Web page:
The Flat Earth Map
Although there is no single official map of the flat Earth, by far the most commonly-used version is shown below (click it for a high-resolution version).
This map was not originally created by flat-earthers. It's a type of map originally created and used by globe-earthers, called an azimuthal equidistant projection. Early versions of this map date back to the 11th century. Its purpose is to project a globe Earth onto a flat surface to use as a two-dimensional map.
More recently, this map was adopted by proponents of the flat Earth theory. Whereas the original map was not intended to show the real positions of countries relative to each other (because you can't project a sphere onto a circle without distortion), flat-earthers consider it a real, more-or-less accurate map of the Earth.
The obvious problem with this map is that the distances between countries are dramatically different to the distances that have been measured in the real world. Flat-earthers counter this by claiming that those measurements are wrong. This means that all globe-based maps, distances and calculations used by anyone navigating between countries are fundamentally wrong.
How could this be? If it was true, planes would routinely run out of fuel or make significant errors in travel times.
Flat-earthers have two counter-arguments:
Argument 1: Travel times do match the flat-earth model but international travelers incorrectly report them.
For this to work, every single international traveler has to get their travel times wrong in such a way that looks like they were traveling around a globe.
This would mean that every single international pilot and and sailor, both professional and recreational, would have to be lying. You can't plan a long journey on a globe-based map that would work on a flat Earth—the differences are too significant.
In addition, every single passenger would have to believe they traveled for a certain time while the actual time was vastly different. Flat-earthers argue that passengers are mistaken or deceived. Perhaps they could have been drugged into sleep and this would account for the time discrepancy. However, this makes no sense when people in planes are in constant contact with people in their home countries. You can't add or remove hours from a plane flight without anyone noticing.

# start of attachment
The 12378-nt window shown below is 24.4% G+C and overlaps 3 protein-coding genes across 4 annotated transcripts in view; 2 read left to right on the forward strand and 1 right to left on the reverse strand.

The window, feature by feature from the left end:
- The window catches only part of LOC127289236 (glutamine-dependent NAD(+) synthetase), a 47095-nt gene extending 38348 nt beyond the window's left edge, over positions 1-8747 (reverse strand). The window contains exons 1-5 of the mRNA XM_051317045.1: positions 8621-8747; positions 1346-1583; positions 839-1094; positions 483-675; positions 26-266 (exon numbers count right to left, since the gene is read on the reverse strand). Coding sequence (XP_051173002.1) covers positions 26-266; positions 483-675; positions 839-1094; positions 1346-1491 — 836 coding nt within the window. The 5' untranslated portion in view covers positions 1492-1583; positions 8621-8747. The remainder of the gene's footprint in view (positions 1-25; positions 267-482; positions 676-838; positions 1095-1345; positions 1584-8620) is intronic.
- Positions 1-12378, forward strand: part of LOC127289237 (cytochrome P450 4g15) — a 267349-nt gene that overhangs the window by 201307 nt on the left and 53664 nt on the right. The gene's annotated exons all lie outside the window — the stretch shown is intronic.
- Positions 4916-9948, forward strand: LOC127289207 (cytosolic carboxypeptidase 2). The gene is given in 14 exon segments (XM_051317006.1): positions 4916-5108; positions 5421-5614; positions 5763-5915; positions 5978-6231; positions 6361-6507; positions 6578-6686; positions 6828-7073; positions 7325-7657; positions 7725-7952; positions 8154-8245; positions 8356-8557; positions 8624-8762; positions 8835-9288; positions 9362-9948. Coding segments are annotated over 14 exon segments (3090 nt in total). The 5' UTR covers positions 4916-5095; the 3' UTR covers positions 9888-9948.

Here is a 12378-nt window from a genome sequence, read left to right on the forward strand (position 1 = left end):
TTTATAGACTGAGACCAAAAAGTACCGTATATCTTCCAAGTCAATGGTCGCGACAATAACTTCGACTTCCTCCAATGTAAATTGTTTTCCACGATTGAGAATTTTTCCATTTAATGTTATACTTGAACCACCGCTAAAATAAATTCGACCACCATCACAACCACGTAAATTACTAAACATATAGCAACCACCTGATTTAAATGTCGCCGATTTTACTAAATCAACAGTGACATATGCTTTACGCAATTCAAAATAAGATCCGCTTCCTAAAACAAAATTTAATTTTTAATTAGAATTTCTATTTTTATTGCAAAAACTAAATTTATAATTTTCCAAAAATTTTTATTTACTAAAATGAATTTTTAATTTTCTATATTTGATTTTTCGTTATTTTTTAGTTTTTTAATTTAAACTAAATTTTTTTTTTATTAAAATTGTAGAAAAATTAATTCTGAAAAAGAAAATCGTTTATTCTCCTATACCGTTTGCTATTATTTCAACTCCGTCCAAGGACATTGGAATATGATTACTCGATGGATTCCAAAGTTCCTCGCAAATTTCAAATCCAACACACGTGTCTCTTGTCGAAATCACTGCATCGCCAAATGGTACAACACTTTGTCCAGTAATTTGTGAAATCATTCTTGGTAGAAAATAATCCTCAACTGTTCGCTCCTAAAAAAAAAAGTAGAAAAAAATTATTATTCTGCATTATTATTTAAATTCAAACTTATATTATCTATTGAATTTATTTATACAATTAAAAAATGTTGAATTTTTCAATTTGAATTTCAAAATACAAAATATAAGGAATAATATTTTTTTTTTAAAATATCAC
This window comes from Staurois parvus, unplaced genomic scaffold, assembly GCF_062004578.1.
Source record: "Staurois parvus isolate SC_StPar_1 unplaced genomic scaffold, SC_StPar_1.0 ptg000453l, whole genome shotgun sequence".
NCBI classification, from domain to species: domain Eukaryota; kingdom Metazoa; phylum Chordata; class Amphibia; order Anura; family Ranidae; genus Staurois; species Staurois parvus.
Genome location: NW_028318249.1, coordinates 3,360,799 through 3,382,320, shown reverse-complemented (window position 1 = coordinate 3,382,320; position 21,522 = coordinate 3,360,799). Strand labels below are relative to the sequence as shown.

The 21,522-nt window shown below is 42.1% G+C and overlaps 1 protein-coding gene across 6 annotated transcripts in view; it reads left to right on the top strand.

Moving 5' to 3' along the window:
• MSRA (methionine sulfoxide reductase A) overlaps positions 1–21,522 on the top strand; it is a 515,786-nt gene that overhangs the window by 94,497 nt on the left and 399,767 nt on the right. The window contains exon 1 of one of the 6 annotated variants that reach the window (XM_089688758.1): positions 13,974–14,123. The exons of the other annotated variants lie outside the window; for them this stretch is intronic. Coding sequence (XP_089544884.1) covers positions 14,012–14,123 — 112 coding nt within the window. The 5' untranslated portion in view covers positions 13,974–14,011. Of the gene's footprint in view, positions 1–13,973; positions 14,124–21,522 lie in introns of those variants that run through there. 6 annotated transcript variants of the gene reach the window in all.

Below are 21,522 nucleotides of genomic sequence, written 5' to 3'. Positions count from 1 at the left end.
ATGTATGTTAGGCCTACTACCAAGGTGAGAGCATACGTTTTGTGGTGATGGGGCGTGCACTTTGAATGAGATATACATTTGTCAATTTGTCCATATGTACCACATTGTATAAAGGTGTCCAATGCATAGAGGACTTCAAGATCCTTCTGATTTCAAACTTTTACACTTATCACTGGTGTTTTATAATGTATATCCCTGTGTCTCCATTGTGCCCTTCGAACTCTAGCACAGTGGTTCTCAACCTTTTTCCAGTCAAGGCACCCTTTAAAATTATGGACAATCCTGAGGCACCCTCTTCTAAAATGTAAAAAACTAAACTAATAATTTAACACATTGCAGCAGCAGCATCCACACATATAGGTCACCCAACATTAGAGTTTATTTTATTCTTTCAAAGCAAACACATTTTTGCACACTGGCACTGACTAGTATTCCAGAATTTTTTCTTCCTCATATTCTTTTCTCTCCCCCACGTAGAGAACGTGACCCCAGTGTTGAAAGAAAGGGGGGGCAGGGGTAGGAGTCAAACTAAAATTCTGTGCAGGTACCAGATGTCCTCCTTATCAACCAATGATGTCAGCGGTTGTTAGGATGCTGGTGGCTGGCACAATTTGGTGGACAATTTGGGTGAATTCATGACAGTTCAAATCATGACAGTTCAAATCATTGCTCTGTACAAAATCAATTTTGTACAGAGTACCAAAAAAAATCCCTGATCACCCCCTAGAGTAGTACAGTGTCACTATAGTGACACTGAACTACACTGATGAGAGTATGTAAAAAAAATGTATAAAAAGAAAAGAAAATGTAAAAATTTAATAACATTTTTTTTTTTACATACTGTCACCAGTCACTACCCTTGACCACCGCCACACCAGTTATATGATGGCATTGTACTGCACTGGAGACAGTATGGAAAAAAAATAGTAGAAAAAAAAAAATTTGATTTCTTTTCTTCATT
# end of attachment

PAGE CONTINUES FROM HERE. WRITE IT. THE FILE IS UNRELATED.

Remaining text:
I live in New Zealand, where travel across the ocean to other pacific islands is very common. I've been to some of them myself, members of my family have been to more than I. The travel times are those predicted by a globe model, not a flat Earth. I've also traveled to the other side of the world. Again, travel times match a globe, not a flat surface.
Argument 2: Travel times only appear to match the globe-earth model because wind and ocean currents affect travel time.
It is sometimes claimed that planes travel faster or slower than expected because they're being pushed or slowed by wind in ways not understood by navigators. Similar claims are made for ships and ocean currents. This would require a staggering level of incompetence from every single navigator on Earth. For example, every pilot or navigator would have to fail to notice that they're moving faster or slower over the ground than they should be.
It would also require very specific patterns of air and ocean currents all around the world that precisely speed up or slow down all aircraft and ships by exactly the right amount to make it seem like they were on a globe. Some currents would need to speed up planes that were flying in opposite directions. Even if such currents exist, are we to believe that no professional person in the history of international travel or meteorology has correctly modelled them?
Every credible measurement ever made of distances between countries match a globe model. None match a flat-earth model.
The differences between the flat-earth map and the globe map are extreme. For example, the distance around the flat-earth Antarctica is well over ten times the globe-earth Antarctica. There are many commercial plane flights with similarly dramatic differences, for example, compare the distance between New Zealand and Chile on a globe to the distance between them on the map above. There's no way to reconcile this kind of discrepancy.
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Author: Dave Owen